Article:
Supermarket=Cultural Experience: The AIP Vacationing Series

Did you know that you can learn more about a country's current culture by visiting their grocery stores instead of their museums?  I mean, I like a good museum as much as the next guy, but when I want to really get immersed in a new culture . . . I go grocery shopping.  Think I'm reaching a little, see the examples below.

Supermarket comes to my door via enterprising young women in Sierra Leone.
Organic, Free Range chicken eggs sold at a supermarket in Montreal.

See the difference?  Even if you've never visited either locale, you already learned alot about Sierra Leone and Montreal.  Don't you love the "liberated chickens" in Montreal (Quebec is a French-speaking country)?  In developed areas, this has become an important dietary concern, but I can tell you for certain, it is not even a necessary conversation in still developing countries.

We got into Montreal at about 5 PM.  Dinner time was not far off, so I needed to work out a plan for eating soon.  This could have been sorta' stressful, but I actually approached it with alot of energy and excitement.  I knew we were about to have a major cultural exchange.  After we unpacked and took an hour or so to get acquainted with our apartment and to rest, we hit the streets to walk to the grocery store.

As we walked, we immediately started getting a sense for Montreal.  It's a sophisticated city, with a very visible mix of people overlaid with both French and American culture.  I've experienced the French/African mix, but this was my first time experiencing the French/American mix.  Then something interrupted my thoughts, "Our little walk is getting kinda' long, Honey."

We got lost on the way to buy groceries.  The woman who'd rented out the apartment to us had told me it was near the City Chinois (China Town).  We headed back in that direction and wandered through busy streets.  No luck.  I can only beat the streets for so long, before my stamina starts to waiver, so my daughter and I decided to head back to the apartment while my husband did a further reconnaissance.  We got a few blocks down the street and I heard someone shouting my name.  "Who in the heck knows me in Montreal?," I thought.  I turned my head to see my husband running toward us.  The store was just a few paces beyond where'd we parted ways.

Excitedly we all marched into the store.  A few observations:  grocery store was in bottom floor of a stunning skyscraper . . . very cosmopolitan.  Grocery store was a familiar chain from the U.S., but roughly 50 rungs higher on the fancy ladder for a Frenchy crowd.  Like most Euro-influenced supermarkets I've ever been in, the store was a bit maze like, but every hidden corner was filled with interesting new foods or brands.  For some reason, I love reading the names of ubiquitous foods in other languages and this store did not disappoint.  Porc haché sounds so much more exotic than ground pork, right?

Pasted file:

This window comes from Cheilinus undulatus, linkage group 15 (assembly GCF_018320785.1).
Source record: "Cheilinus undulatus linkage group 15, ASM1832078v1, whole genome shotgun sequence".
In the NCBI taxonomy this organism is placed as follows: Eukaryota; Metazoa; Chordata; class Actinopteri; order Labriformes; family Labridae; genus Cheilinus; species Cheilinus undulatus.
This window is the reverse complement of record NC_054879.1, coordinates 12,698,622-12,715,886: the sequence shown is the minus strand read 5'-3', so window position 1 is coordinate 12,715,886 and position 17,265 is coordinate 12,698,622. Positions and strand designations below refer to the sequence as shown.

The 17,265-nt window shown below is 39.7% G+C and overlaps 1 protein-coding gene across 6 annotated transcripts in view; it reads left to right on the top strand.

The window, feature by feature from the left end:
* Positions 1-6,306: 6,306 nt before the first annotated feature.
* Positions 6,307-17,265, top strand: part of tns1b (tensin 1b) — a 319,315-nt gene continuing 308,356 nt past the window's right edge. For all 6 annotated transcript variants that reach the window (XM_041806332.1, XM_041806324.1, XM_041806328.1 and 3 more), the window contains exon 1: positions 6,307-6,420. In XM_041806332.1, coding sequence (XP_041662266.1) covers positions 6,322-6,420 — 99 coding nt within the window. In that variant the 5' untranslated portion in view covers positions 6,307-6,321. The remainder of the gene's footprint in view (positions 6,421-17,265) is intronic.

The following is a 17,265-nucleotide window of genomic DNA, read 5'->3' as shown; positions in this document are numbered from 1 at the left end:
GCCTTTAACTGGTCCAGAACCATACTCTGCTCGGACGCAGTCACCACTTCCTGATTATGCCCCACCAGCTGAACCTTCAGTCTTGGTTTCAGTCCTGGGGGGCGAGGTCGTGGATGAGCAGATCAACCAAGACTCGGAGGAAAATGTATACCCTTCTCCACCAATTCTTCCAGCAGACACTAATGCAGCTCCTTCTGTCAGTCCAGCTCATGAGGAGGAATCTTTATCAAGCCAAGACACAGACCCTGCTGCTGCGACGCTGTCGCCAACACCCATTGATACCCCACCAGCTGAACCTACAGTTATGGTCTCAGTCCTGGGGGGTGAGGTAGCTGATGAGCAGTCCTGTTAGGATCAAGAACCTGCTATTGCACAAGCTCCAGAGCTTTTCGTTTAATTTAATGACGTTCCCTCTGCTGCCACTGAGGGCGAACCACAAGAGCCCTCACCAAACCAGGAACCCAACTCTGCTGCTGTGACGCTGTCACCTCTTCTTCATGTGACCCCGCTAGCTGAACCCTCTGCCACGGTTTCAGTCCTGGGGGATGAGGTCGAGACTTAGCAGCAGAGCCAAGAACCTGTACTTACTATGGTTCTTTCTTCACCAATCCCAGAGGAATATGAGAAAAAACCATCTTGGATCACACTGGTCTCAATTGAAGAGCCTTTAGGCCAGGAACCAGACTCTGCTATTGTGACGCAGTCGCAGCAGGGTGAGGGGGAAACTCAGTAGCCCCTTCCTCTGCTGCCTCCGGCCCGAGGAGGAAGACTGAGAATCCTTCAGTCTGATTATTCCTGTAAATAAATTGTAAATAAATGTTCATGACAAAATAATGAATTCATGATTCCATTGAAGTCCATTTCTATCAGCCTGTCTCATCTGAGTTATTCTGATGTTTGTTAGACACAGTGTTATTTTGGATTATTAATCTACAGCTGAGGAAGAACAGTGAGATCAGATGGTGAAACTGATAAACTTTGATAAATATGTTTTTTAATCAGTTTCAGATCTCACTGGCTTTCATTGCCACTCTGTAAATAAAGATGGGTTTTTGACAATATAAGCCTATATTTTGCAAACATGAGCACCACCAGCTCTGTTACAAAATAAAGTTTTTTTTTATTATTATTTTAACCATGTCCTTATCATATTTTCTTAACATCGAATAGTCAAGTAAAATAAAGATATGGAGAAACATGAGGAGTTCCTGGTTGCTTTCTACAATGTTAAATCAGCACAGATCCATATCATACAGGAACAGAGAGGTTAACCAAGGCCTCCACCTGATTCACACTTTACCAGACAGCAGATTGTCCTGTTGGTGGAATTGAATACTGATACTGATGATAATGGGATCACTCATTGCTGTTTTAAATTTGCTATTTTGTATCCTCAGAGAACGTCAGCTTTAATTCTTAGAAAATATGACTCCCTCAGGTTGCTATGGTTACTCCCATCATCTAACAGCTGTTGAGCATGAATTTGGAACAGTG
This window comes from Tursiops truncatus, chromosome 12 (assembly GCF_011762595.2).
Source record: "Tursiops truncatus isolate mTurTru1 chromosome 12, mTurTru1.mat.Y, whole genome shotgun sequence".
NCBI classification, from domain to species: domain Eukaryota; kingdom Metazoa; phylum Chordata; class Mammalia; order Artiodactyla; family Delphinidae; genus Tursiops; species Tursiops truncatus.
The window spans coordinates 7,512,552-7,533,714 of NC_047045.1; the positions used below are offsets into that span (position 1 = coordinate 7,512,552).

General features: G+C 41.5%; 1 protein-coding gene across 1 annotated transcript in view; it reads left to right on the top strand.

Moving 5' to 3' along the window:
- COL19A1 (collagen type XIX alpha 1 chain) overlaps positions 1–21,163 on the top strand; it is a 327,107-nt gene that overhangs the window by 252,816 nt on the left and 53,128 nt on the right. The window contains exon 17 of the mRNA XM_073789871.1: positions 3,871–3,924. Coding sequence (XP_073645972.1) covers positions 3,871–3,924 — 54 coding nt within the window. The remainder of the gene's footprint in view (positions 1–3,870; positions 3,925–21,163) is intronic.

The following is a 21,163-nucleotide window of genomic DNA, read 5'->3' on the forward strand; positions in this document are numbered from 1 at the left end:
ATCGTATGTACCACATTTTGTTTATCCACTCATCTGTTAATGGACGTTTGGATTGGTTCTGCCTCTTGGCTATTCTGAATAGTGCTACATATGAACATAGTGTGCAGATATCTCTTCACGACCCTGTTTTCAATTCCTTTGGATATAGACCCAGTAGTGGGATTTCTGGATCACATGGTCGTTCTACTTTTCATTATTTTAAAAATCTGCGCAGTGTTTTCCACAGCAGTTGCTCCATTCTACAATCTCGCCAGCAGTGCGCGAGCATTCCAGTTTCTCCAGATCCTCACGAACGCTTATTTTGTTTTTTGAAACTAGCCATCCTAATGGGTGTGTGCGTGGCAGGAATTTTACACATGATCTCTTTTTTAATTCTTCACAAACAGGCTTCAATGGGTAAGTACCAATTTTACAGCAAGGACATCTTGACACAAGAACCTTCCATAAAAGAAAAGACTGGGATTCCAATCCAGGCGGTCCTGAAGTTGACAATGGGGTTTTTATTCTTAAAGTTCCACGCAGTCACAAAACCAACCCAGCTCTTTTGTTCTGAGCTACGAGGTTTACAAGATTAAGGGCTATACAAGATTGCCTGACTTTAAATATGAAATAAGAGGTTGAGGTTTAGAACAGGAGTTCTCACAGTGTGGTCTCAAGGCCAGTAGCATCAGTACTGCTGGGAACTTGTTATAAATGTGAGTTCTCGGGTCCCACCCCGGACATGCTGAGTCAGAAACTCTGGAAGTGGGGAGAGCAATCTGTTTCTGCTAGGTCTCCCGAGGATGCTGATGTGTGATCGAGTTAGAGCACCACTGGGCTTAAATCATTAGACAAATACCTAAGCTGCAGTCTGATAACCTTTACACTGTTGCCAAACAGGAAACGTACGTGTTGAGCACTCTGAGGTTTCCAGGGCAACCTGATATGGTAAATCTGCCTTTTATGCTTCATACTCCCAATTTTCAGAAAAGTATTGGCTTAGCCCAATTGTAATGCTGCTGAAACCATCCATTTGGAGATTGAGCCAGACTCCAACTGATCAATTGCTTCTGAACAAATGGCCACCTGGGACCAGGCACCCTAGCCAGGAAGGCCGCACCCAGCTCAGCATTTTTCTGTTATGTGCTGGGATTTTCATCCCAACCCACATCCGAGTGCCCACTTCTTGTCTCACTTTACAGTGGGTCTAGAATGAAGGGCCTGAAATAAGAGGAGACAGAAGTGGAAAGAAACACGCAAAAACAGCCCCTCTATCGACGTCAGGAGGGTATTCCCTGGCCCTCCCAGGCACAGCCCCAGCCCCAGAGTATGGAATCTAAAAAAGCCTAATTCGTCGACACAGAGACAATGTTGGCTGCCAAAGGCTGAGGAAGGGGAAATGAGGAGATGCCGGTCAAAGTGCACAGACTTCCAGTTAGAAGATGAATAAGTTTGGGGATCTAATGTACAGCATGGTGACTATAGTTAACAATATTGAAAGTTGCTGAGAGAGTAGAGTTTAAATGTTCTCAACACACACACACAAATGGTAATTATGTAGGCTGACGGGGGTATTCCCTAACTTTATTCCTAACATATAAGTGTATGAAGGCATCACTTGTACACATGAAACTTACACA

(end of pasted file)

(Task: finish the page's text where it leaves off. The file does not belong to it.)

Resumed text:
Daddy & daughter, heading home w/ our haul

We get a weekly CSA (community supported agriculture, more on this in the future) box from our local farmer.  We picked it up Saturday before leaving and I washed and prepped everything and we just took it with us, so we didn't need too much in the way of vegetables yet.  I concentrated on meat and fats.  Horse meat was an option, but we passed on it.  We ended up buying plain, ground pork, duck fat (holy moly, duck fat is my new favorite thing EVER), and a few odds and ends.  By the time we arrived back at the apartment I had a plan for what would be on the menu our first night on vacation.

Tarragon Pork Burgers, Sauteed Spinach & Garlic, & Zucchini & Fresh Sage fried in Duck Fat

It was easy, fast, and delicious . . . and by the time all was said and down we ate at the very fashionable Euro-influenced hour of 9 PM.  A little on the late side, but our tummies appreciated it more.  If you absolutely can not delay meals (or if you have younger kids), this timing on the first night of a vacation might be a little hard to pull off.  In that case, I would suggest packing extra ready-to-eat food, but for us it worked out great.

Tomorrow read about how a vacation changes when eating out is not on the table and learn how delicious a roasted chicken becomes when you pour melted duck fat over the entire thing.  Not.  Even.  Kidding.  Yum!

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One thought on “Supermarket=Cultural Experience: The AIP Vacationing Series

  1. Colleen

    Glad you enjoyed your stay in Montreal. I do want to point out that Quebec is not a French-speaking country but a French-speaking province of Canada. Canada is officially bilingual, so all food labels are in both French and English. I speak functional French, which makes it handy for reading ingredient labels. We almost always stay in suite hotels with kitchens. I love the apartment you stayed in. I must look it up for my next trip to Montreal. I'm a bit surprised that you were able to cross the border with all that food - especially the fresh veggies, as I've had produce confiscated when I try to fly with it. I'm only on day 16 of AIP, but I'm already anticipating how to manage when travelling to the US next month. I'll have to try those coconut date balls.


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